Bonds

Bonds are public debt instruments (Securities) binding the borrower (or issuer) to pay fixed amounts (so-called Coupon) in consecutive intervals to the lender. These coupons represent the interest on the borrowed money.

 

  Bond Brochure: please click here to view.
  Introduction to Bonds and the Bond Market: please click here to view
  Presentation on Bonds: please click here to view.

 

 

Treasury Bills

Treasury Bills (TBills) are debt securities which are issued by the Central Bank as a monetary policy tool used principally to regulate the money supply and influence prevailing interest rates. They are classified as short-term debt securities as the maturity dates of each issue are almost exclusively one year or less. Issues are usually made on a regular basis (monthly) and with standard maturity periods of either three, six or nine months. TBills are widely regarded as the least risky investment available to investors.

Initial issues of T Bills are made to the primary market, which is made up exclusively of the local banks, and is completed via an auction. The TBills are issued by the Central Bank to the primary market members at a discount to their par value, meaning they have no coupon or interest rate, and do not pay interest prior to the maturity date. The primary market members then make the securities available for purchase by investors in the secondary market. The issuer or seller will receive the discounted amount from the purchaser, which is equivalent to the book or settlement value (Price * Volume)of the securities issued or sold. On the maturity date, the holder of the bills will receive the par value of the TBills from the Qatar Central Bank. The difference between the issue or purchase price and the par value is the investment return.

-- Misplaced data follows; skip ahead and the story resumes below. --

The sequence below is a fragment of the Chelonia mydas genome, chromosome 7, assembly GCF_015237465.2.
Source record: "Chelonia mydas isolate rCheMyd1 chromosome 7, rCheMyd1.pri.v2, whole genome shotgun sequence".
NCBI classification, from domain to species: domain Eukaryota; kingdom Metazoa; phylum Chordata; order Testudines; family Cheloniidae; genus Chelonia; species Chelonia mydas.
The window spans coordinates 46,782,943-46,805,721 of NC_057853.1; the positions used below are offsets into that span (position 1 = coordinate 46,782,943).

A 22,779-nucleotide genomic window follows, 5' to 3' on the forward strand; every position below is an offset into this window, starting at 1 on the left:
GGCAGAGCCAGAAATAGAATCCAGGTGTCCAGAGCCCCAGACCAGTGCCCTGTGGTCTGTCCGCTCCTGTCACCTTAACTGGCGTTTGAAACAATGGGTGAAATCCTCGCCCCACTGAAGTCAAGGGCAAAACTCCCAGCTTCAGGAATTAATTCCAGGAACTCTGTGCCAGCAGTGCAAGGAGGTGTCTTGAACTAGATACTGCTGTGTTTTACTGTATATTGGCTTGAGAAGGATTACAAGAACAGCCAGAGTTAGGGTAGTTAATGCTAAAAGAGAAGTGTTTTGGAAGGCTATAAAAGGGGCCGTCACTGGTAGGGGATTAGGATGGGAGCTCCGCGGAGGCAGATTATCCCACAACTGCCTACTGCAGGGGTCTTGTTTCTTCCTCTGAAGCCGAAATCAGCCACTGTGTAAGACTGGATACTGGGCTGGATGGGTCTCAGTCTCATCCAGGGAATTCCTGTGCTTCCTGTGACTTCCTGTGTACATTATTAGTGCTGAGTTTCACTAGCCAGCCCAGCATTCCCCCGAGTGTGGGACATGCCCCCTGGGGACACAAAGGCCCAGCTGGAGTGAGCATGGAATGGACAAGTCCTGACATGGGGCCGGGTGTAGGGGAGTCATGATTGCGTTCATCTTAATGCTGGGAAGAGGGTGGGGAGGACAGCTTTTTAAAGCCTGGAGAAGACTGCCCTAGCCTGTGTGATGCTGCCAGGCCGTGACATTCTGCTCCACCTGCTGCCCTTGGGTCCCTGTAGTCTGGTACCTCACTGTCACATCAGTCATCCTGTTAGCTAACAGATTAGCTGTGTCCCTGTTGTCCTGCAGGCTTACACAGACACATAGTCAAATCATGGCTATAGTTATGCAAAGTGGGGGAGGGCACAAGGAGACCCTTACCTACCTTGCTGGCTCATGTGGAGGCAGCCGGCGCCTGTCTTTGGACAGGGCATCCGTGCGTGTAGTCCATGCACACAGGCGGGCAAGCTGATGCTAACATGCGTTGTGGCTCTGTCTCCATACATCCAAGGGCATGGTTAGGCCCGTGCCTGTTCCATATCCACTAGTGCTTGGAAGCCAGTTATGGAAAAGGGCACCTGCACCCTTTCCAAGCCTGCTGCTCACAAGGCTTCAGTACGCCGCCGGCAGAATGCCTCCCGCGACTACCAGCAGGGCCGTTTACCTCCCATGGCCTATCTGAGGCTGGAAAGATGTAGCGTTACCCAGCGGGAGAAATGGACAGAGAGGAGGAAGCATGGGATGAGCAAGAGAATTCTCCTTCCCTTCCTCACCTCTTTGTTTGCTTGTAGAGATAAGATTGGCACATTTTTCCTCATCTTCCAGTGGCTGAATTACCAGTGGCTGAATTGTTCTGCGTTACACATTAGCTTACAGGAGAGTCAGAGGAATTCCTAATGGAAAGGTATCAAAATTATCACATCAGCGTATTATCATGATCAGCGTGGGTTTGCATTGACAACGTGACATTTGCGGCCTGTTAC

A Presentation on Treasury Bills: please click here to view.
  Introduction to Treasury Bills & the Treasury Bills Market: please click here to view